Friday, February 15, 2013

Lucky Charms Needed for Irish Filmmaker

Irish filmmaker calling on the wee people for funding help

NOTE TO READERS: Lessons Learned. This funding project (Harmonica Blues, below) came up short, no pun about the wee people intended. I learned a lot from the experience, and I believe that with my other projects:

1- I will ask for a larger amount to fund the project. We asked for too little. People are more likely to be a part of something larger than their day-to-day lives. I don't mean raising super huge amounts of money, but a respectful amount.

2- I will have more marketing collaborators involved in marketing a film with posters, trailers and other promotional material at least one year before the funding drive begins. 

3- I will do more research along the way in terms of learning what people are looking for in a movie in which they can participate. Mostly, people who give money want to be a part of the FUN. This is their ticket to get into a fun project, where they might even get to name a character, suggest a story line or come up with a fabulous "movie line", even a tag line. And even get a film credit for it. 

4. Next, I think it's important to focus on the film's story, not just the script.  What is the vision for the film? Why make it?  A script is an evolving document, a blueprint on paper, while the story cuts through to the heart. The story is beyond the words of actors, it is the feeling people get when they hear a story.  Message: Serve the story not the script.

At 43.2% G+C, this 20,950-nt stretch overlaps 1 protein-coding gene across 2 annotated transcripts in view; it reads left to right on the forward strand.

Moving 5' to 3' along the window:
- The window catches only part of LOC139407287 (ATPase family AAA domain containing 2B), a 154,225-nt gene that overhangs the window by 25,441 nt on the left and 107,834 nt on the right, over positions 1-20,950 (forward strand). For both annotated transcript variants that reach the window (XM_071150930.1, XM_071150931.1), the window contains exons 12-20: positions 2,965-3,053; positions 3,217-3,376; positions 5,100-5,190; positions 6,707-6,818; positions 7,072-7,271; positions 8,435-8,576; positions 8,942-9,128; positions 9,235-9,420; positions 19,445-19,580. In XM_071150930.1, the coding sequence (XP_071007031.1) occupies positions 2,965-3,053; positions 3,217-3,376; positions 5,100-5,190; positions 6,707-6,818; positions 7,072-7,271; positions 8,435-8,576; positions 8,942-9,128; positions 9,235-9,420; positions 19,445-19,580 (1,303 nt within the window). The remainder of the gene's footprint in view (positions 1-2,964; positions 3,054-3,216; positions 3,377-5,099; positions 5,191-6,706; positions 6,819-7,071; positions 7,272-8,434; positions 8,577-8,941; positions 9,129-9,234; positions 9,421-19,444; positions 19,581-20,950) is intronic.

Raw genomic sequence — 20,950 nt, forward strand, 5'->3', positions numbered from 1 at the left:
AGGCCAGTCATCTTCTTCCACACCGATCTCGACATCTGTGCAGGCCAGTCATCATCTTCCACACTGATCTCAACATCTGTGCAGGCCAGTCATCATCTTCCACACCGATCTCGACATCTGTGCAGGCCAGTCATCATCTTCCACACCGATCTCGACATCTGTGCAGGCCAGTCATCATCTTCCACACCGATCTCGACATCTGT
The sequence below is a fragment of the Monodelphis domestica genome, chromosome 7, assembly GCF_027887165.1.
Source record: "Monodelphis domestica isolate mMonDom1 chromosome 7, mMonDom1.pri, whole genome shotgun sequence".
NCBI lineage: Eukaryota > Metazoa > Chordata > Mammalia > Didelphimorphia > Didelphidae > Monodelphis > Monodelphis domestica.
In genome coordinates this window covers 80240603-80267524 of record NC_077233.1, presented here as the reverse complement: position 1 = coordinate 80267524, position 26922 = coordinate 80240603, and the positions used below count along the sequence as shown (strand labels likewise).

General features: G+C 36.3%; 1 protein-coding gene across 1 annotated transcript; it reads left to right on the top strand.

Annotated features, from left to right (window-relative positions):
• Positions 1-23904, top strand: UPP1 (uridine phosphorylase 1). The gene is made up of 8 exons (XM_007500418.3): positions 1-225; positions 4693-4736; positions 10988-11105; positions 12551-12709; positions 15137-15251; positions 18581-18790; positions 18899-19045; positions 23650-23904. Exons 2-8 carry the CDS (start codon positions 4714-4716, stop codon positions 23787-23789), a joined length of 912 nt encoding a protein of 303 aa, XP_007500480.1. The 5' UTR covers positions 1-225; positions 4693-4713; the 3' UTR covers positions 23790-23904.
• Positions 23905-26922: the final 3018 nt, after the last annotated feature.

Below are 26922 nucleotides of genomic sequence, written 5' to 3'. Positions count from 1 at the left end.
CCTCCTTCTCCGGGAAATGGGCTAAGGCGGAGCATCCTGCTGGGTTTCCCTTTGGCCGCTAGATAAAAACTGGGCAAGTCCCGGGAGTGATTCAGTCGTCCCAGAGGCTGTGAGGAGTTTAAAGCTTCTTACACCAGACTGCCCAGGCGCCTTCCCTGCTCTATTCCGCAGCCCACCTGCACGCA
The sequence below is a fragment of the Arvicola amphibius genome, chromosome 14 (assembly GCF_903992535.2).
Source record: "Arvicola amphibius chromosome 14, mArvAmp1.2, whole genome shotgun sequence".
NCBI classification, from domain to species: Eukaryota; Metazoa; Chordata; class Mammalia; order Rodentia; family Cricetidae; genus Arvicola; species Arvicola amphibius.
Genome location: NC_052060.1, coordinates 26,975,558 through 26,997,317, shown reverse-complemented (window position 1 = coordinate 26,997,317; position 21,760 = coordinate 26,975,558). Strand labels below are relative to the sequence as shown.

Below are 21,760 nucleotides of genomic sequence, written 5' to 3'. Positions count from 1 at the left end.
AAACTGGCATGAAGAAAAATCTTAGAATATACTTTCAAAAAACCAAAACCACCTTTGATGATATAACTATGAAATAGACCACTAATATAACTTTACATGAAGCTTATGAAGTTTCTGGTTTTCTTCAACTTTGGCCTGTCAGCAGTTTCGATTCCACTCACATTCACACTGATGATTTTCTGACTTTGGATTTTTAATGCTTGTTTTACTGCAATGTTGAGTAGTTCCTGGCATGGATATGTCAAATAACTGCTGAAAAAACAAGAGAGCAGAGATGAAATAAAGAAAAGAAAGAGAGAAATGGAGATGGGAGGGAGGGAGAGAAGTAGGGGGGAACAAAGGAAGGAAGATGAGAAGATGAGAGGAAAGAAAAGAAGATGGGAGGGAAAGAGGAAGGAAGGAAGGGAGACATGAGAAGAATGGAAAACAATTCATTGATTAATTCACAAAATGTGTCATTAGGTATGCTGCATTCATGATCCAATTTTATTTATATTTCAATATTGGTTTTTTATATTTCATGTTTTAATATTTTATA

5. Lastly, too often in the film world there is the race to have a hot writer, a hot acting talent, or a hot script to raise money. Well, inflated hype does not serve the story. And besides, who knows what the f**k is  "hot" is anymore. Stick to the fundamental of making a story the best it can be. Focus on what is real, not crowd funding hype. (Sure, a measure of promotion is needed and it can be clever, but the craft of telling a story has to be there. ) 

When I am not writing this blog, I am working on several screenplays and pitches scattered here and there across the known universe. Recently I got word from Alan Walsh, a gifted Irish director, who tells me that Harmonica Blues, the script we'd been working on as co-writers the past three years, is now ready for production.

With a polished script in hand, a veteran crew, and a superb cast we're now ready. All that's needed is funding and the clock is ticking. The funding cycle ends just six days before St. Patrick's Day.

Walsh intends to raise the money from "crowd funding", a venture now common among independent filmmakers who have watched traditional sources of film funding dry up in the wake of austerity measures. 

As of this writing, there are 20+ days to raise the money. 

As a co-writer on Harmonica Blues, I am keen to see these actors in roles I helped create. After working with them on paper, I crave to see them come alive on film. 

I invite you to take a look at the Fundit film project for Harmonica Blues.

You will see a brief description of the story along with a short promotional trailer.

This is not just a film, this is an entertaining collective work from people who have put it all on the line to make their dreams come true.

We appreciate your support.

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